On his way home Paul did not want to return to Ephesus. He was in a hurry so he sent for the elders at Ephesus to meet him (verse 17) and challenged them as to their responsibilities. This story should be read by all elders and workers too. Notice the leading of the Holy Spirit (verse 23) concerning Paul’s future. This causes many questions because Paul acted against this revelation (21:4, 11-14). Clearly the forewarning of danger was to prepare him, not to discourage him. The same thing happened at Corinth before (18:9-10). This is an important aspect of Holy Spirit leading. Paul had a clear idea of God’s will. He would do it at any cost. Without the will of God we are tossed by circumstances and rationalizations. Can this be the reason why we have drifted so far today? Is this the dynamic we are lacking?
Notice also the Holy Spirit’s leading concerning elders in 20:28. Paul warns that there will always be believers who want to rule (verse 30). What we need is God’s rule as we hold fast the head (Christ) (20:32; 11:23). Only with a multiplicity of Holy Spirit ordained elders can this be our experience.
New Testament financial principles are re-emphasized here (20:33-35). Paul reminds us that spiritual men give, not ask. They would not take anything from non-believers (3 John 7) nor were they constantly making needs known. Rather it was a matter of working so as to help others. The words alone are enough to convict us today.
Paul took ship and returned to Jerusalem (21:15) stopping at Philip’s house on the way (verse 8). Philip had four daughters that prophesied (verse 9). Again we find clear evidence of women active in God’s word. There is no reason to assign this activity to any meetings of the assembly. Nor is there any idea of a back door ministry. Clearly this is in the same spirit as Aquilla and Priscilla earlier. May we all be active in the Gospel according to the will of God and for His glory.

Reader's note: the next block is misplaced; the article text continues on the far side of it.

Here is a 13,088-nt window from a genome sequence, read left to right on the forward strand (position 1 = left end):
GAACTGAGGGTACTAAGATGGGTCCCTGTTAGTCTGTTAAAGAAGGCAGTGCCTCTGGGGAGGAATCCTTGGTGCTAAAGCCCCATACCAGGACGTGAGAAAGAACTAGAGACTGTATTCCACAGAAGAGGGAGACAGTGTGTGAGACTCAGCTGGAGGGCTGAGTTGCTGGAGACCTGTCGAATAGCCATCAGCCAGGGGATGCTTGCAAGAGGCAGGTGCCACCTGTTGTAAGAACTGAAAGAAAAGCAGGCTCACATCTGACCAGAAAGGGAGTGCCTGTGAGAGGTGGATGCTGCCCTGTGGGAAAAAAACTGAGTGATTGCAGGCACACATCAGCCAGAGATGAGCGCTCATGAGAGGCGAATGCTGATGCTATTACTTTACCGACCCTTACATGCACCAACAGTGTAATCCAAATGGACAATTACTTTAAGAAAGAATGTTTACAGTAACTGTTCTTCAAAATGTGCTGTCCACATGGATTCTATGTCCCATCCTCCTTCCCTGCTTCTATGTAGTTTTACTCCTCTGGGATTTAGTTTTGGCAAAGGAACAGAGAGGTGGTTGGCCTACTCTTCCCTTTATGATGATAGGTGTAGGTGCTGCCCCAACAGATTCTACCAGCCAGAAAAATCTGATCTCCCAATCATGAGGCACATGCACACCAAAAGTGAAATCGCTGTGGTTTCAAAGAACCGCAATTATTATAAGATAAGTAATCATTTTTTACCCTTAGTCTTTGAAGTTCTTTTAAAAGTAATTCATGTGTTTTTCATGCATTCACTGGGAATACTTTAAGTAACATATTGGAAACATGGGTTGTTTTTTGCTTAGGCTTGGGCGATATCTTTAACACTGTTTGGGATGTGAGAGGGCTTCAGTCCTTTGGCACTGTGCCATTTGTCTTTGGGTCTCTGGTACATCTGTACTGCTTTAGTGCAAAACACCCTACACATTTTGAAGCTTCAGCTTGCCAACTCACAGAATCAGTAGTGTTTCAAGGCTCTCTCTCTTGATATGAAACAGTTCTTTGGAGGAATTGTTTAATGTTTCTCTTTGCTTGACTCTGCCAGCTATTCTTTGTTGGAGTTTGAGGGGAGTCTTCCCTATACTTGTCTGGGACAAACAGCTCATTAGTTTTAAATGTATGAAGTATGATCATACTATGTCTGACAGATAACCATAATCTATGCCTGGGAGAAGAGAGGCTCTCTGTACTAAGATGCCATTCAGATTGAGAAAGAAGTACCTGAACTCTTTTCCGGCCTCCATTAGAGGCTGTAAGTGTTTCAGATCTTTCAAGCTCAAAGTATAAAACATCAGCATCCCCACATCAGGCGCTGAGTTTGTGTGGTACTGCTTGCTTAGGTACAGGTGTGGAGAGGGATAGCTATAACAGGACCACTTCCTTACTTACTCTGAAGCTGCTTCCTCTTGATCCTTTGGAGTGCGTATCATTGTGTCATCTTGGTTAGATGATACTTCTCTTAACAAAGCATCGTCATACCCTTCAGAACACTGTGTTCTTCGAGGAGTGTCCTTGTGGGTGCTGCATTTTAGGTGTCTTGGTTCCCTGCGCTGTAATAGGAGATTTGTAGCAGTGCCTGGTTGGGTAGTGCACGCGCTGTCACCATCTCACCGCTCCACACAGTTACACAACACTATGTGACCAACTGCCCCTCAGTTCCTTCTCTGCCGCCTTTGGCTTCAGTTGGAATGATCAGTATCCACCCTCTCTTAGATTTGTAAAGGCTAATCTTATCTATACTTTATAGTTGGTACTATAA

It seems important when looking at the functioning of the assembly that we see the Bible doctrine of the priesthood of all believers in action. In fact this is what the functioning of the church consists of. Here then are a few verses organized under headings to bring this truth to our minds.
1) All believers are priests – 11:20
2) We offer spiritual sacrifices
a) our bodies – 14:3,19; 20:24
b) our praise – 13:1; 16:25
c) our possessions – 11:25-30; 15:3; 16:15; 20:33-35
3) We intercede
a) in prayer – 12:5
b) in action – 13:6; 15:36
4) We bless others – 16:31; 19:4-6
Summary of Principles
1) The church is a dynamic, living organism without hard structure.
2) The church is lead by its head (Christ) through the Spirit.
a) He leads by persecution.
b) He leads by men – multiple elders – called men.
c) He leads by the revealed will of God for us.
d) He leads by stirring up our spirits (not emotions).
e) He leads those who are following.
f) He leads in opposition to the world’s leader (values).
3) Every local assembly is autonomous but not independent.
4) The church met on the first day of the week to break bread.
5) The church didn’t meet by tradition. There was variety and spontaneity in all that was done.
6) The church is a giving body not a soliciting body.
7) Prayer is a major function of the church.
8) Evangelism is a major function of the church.
a) All believers (male & female) must evangelize.
b) Our hometown is our area of first responsibility.
c) Evangelism occurred everywhere but a church meeting.
d) Evangelism is never a set formula. It is a living reality that is seen as well as heard.
9) Maintaining unity is a major function of the church.
10) The church functions as a priesthood.